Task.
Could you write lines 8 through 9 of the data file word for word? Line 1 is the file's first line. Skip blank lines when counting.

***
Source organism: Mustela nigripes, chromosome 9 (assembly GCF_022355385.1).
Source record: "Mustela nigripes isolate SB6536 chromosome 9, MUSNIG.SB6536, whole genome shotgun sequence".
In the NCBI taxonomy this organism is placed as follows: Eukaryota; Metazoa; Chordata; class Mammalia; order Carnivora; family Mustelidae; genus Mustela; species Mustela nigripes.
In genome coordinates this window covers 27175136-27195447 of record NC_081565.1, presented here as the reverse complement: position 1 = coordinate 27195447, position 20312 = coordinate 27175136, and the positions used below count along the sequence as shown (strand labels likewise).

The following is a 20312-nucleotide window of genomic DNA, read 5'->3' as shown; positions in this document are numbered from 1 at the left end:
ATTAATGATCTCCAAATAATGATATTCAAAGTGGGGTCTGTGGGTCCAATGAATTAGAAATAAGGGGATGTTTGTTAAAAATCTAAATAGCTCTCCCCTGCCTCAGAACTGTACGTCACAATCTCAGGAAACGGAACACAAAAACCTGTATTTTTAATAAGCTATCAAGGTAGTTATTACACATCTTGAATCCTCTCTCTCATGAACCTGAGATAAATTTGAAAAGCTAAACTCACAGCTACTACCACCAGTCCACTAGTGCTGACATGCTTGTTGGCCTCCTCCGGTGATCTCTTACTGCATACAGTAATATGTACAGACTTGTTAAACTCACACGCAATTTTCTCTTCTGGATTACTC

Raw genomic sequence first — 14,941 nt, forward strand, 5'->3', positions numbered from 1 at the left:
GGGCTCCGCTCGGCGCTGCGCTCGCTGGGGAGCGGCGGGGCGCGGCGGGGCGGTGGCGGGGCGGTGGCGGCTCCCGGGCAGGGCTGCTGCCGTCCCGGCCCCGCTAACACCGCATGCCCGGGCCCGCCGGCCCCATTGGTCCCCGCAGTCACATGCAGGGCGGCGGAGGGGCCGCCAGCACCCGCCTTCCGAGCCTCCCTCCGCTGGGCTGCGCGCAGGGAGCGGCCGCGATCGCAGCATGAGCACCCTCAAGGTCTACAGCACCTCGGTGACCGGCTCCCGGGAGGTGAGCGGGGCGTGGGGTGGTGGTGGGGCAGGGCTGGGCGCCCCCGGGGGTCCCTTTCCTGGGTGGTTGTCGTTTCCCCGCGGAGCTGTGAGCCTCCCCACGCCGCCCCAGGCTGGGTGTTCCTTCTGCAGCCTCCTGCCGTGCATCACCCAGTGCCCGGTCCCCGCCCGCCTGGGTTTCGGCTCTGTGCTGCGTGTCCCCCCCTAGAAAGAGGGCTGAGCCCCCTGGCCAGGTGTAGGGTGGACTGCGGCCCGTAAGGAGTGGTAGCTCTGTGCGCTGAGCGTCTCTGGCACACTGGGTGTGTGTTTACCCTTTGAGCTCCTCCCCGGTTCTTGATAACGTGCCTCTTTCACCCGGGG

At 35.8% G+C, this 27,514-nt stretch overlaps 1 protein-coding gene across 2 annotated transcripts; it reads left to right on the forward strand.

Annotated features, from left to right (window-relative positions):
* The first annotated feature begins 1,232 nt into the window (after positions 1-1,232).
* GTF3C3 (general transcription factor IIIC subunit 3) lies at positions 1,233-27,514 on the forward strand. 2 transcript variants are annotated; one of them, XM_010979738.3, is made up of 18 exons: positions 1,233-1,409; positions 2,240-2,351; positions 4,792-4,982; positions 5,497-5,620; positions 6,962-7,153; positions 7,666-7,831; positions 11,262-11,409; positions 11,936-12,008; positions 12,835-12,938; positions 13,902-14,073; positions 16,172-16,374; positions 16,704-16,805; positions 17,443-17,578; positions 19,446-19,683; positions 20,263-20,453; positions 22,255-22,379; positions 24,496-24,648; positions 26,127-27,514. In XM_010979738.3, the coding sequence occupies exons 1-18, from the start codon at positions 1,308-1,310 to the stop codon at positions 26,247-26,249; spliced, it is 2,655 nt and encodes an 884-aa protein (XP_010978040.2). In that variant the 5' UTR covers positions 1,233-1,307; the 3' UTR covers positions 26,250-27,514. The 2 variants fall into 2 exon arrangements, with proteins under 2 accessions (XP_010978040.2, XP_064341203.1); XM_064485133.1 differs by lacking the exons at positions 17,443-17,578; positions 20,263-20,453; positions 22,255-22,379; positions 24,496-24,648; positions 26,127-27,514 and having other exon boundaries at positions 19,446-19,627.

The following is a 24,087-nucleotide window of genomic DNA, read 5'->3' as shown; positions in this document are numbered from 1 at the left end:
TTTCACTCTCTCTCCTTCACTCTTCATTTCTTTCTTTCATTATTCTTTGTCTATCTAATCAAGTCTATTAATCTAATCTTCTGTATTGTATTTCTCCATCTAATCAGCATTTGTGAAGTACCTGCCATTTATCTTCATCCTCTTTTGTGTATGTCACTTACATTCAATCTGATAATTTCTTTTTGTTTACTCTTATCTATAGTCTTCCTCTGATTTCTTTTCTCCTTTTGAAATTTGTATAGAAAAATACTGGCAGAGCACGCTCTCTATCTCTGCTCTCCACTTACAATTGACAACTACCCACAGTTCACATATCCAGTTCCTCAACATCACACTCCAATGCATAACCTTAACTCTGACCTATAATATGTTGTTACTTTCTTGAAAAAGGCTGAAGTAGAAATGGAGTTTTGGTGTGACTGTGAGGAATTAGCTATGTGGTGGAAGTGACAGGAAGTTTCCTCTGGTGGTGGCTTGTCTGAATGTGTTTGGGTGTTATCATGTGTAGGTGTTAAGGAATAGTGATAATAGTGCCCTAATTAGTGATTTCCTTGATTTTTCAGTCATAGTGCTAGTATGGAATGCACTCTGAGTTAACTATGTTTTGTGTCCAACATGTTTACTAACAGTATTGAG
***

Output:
GGGCTCCGCTCGGCGCTGCGCTCGCTGGGGAGCGGCGGGGCGCGGCGGGGCGGTGGCGGGGCGGTGGCGGCTCCCGGGCAGGGCTGCTGCCGTCCCGGCCCCGCTAACACCGCATGCCCGGGCCCGCCGGCCCCATTGGTCCCCGCAGTCACATGCAGGGCGGCGGAGGGGCCGCCAGCACCCGCCTTCCGAGCCTCCCTCCGCTGGGCTGCGCGCAGGGAGCGGCCGCGATCGCAGCATGAGCACCCTCAAGGTCTACAGCACCTCGGTGACCGGCTCCCGGGAGGTGAGCGGGGCGTGGGGTGGTGGTGGGGCAGGGCTGGGCGCCCCCGGGGGTCCCTTTCCTGGGTGGTTGTCGTTTCCCCGCGGAGCTGTGAGCCTCCCCACGCCGCCCCAGGCTGGGTGTTCCTTCTGCAGCCTCCTGCCGTGCATCACCCAGTGCCCGGTCCCCGCCCGCCTGGGTTTCGGCTCTGTGCTGCGTGTCCCCCCCTAGAAAGAGGGCTGAGCCCCCTGGCCAGGTGTAGGGTGGACTGCGGCCCGTAAGGAGTGGTAGCTCTGTGCGCTGAGCGTCTCTGGCACACTGGGTGTGTGTTTACCCTTTGAGCTCCTCCCCGGTTCTTGATAACGTGCCTCTTTCACCCGGGG

At 35.8% G+C, this 27,514-nt stretch overlaps 1 protein-coding gene across 2 annotated transcripts; it reads left to right on the forward strand.